10 Tips for Acing the Introductory Period at Your New Job
AUTHOR ROSYRAIN / CATEGORY WORKPLACE / PUBLISHED: SEP-16-2019
You made it through several rounds of interviews, passed your background checks, received an employment offer, and started your new job; congratulations! Now it is time to embark on a journey with your new employer, and hopefully, one that will be filled with wonderful opportunities. Most employers now have new hire introductory periods where they determine if you are a good fit for the organization. This also allows you to determine if the organization is the best fit for you.
The introductory period timeline is usually company-specific and lasts anywhere from 90 days to six months. During this time, you will receive training and your new supervisor will check in with you from time to time to see that you are grasping the new job appropriately. The new hire introductory period is not meant to be intimidating, but simply allows employers to see how you are progressing in the job and whether you will be an asset to the company on a long-term basis. If you have recently been hired at a new company, here are 10 tips that will help you ace the introductory period and get the most out of your new position.
Get ready for Work
Take Charge of Your Learning Experience
One of the best ways to stand out and to ensure you get the most out of your training period is to take charge of your learning experience. Do not just wait around for co-workers and your supervisor to show you around and give you detailed instructions on how to do certain jobs; see if there are opportunities for you just to dive in and figure out how to do the work. When you take the initiative to learn how to do your job on your own, it demonstrates that you have leadership qualities and that you are taking the job seriously. It is important to exercise good judgment on what you teach yourself as certain jobs, especially those involving machinery, require specialized training and supervisor oversight.
Avoid Workplace Drama
There is nothing like good old fashioned workplace drama to send the morale of the workplace into a downward spiral of an ugly black hole. Workplace drama should be avoided at all times, especially when you are new to a job or company. Whether you have co-workers who like to talk about other co-workers, get into heated debates, or attempt to get other co-workers into trouble, the best thing you can do is stay clear of the negativity. It is important to remember that your supervisor will be keeping an eye on you during your introductory period and you do not want to appear to be one who "adds fuel to the fire" when it comes to rumors, gossip, and other dramatic activities that cause conflicts among employees.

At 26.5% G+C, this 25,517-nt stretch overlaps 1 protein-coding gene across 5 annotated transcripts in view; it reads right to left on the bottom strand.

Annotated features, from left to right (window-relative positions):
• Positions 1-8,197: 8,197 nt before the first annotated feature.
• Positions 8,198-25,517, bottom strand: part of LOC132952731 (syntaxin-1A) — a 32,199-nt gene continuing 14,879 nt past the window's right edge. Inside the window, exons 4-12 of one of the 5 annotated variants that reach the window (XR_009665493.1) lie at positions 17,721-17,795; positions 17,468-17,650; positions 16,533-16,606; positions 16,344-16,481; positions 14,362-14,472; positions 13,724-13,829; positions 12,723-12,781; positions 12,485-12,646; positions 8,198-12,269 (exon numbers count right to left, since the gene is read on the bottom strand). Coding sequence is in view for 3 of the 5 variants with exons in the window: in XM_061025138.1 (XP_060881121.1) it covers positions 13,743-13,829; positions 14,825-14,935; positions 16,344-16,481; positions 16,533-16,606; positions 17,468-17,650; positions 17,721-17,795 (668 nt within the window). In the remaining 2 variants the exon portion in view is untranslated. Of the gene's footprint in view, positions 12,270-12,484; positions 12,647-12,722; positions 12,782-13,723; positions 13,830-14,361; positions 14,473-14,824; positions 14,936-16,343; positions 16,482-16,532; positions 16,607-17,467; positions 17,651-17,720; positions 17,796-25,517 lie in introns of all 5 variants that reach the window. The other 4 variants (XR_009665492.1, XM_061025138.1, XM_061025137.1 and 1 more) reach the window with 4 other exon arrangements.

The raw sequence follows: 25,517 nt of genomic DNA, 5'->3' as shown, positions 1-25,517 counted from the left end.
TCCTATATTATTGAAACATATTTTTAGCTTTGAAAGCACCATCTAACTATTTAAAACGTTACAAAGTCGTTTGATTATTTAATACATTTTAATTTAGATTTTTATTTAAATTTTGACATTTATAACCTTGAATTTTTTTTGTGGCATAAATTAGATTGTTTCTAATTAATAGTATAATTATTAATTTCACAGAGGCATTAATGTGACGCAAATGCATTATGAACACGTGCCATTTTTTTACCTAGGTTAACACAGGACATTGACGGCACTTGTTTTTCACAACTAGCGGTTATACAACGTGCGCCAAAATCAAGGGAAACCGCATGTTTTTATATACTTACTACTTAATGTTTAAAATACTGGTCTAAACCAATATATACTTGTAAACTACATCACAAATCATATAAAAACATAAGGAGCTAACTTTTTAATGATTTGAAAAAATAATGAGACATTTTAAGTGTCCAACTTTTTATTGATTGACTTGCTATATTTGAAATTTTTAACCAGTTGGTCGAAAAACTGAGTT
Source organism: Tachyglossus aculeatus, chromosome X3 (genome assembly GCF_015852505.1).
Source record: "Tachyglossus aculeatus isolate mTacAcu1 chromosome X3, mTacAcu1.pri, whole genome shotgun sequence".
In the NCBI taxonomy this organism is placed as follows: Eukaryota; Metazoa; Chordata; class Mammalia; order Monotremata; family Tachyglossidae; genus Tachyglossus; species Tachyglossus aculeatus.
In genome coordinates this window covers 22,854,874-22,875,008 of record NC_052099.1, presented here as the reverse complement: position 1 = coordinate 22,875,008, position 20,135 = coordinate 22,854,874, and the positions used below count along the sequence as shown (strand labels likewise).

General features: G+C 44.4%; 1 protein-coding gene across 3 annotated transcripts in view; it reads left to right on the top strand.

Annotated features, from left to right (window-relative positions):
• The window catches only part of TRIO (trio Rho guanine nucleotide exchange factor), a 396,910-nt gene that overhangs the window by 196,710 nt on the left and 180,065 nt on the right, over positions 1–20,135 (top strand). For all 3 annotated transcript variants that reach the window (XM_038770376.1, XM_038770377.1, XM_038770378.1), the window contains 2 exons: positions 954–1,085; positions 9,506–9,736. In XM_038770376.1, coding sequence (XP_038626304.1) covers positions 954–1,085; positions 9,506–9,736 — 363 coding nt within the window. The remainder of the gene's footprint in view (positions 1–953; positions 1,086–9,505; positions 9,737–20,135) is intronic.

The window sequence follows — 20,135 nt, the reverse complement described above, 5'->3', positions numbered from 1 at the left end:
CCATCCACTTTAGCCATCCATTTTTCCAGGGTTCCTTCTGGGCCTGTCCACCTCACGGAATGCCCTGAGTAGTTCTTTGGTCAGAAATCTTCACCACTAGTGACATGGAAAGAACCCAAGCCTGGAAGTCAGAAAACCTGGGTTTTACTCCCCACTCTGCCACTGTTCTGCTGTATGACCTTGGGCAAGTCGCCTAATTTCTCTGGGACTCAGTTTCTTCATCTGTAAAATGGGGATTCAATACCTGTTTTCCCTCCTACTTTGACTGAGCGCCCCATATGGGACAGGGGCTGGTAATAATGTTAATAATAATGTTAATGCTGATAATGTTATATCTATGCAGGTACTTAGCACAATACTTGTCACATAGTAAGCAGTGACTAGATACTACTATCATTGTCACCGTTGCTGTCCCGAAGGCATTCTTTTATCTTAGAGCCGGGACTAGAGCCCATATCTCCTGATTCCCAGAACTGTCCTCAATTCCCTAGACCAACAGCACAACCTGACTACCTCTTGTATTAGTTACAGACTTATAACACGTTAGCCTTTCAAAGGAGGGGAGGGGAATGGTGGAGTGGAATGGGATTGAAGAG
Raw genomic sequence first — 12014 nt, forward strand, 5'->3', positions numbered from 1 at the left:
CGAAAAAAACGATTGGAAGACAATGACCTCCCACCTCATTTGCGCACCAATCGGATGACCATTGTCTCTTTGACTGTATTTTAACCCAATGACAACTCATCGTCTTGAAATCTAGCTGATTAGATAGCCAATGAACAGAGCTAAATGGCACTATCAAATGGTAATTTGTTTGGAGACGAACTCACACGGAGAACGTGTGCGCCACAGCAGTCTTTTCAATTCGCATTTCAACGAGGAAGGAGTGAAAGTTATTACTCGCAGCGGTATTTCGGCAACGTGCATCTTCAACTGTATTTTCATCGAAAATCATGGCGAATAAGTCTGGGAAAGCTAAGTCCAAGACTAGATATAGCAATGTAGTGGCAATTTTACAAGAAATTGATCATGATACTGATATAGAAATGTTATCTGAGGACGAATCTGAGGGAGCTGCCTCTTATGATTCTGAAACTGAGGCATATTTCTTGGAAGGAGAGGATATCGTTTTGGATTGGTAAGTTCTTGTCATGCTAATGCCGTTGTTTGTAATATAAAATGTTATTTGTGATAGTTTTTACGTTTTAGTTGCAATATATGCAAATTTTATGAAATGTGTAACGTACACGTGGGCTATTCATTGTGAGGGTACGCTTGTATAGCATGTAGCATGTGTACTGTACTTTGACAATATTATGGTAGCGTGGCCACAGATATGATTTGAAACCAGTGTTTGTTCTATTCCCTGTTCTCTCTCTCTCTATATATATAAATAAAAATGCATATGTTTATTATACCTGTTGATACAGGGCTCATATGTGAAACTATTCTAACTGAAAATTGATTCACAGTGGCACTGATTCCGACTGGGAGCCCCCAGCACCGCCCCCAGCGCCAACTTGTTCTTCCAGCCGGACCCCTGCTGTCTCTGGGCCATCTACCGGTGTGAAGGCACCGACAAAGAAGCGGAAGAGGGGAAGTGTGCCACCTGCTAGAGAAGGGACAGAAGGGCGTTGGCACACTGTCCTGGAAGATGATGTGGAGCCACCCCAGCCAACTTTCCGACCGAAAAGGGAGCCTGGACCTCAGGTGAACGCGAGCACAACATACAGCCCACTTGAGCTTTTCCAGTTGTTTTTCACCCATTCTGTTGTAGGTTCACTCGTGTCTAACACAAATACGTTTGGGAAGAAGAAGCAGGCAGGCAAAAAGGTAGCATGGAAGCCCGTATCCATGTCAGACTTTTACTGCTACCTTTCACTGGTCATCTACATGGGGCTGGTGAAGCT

Take Diligent Notes
Chances are that you are going to be flooded with lots of new information during your introductory period and, therefore, it is important that you take diligent notes that you can refer to as you complete your work. Taking good notes at the beginning will alleviate the need for you to ask co-workers or your supervisor to re-explain processes and procedures. Have you ever started working on a task and got stuck somewhere along the way when there was nobody around to ask for help? The better a note-taker you are, the less you will be stuck in this uncomfortable position.
While it may be tempting to rely on technology for the note-taking process, it is usually better to take notes in a good old fashion notebook or journal. Notebooks and journals are easy to carry around and allow you to take notes while on the go. Feel free to transcribe your notes into a computer at the end of the day, or when the time is right.